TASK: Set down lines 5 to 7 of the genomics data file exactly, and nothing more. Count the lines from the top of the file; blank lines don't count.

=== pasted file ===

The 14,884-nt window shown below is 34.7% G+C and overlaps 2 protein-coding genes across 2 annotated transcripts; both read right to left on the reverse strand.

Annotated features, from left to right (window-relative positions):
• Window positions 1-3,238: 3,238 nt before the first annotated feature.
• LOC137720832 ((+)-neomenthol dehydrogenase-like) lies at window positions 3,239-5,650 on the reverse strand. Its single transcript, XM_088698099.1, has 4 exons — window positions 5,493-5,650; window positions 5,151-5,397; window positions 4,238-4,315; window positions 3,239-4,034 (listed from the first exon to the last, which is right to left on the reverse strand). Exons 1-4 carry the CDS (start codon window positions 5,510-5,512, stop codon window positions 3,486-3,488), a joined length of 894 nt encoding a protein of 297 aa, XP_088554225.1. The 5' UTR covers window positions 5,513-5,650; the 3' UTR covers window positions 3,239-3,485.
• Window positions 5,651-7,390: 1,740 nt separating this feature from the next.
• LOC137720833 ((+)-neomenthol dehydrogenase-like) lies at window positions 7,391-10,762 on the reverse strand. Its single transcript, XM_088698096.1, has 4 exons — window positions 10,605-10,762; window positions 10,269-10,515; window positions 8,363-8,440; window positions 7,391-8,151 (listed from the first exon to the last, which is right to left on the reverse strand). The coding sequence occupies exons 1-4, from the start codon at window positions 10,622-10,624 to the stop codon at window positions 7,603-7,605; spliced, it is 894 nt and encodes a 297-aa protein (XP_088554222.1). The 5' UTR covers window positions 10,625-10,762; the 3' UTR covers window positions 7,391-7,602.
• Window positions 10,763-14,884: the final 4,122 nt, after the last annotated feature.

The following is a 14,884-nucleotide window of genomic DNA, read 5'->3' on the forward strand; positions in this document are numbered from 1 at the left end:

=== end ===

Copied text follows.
• Window positions 5,651-7,390: 1,740 nt separating this feature from the next.
• LOC137720833 ((+)-neomenthol dehydrogenase-like) lies at window positions 7,391-10,762 on the reverse strand. Its single transcript, XM_088698096.1, has 4 exons — window positions 10,605-10,762; window positions 10,269-10,515; window positions 8,363-8,440; window positions 7,391-8,151 (listed from the first exon to the last, which is right to left on the reverse strand). The coding sequence occupies exons 1-4, from the start codon at window positions 10,622-10,624 to the stop codon at window positions 7,603-7,605; spliced, it is 894 nt and encodes a 297-aa protein (XP_088554222.1). The 5' UTR covers window positions 10,625-10,762; the 3' UTR covers window positions 7,391-7,602.
• Window positions 10,763-14,884: the final 4,122 nt, after the last annotated feature.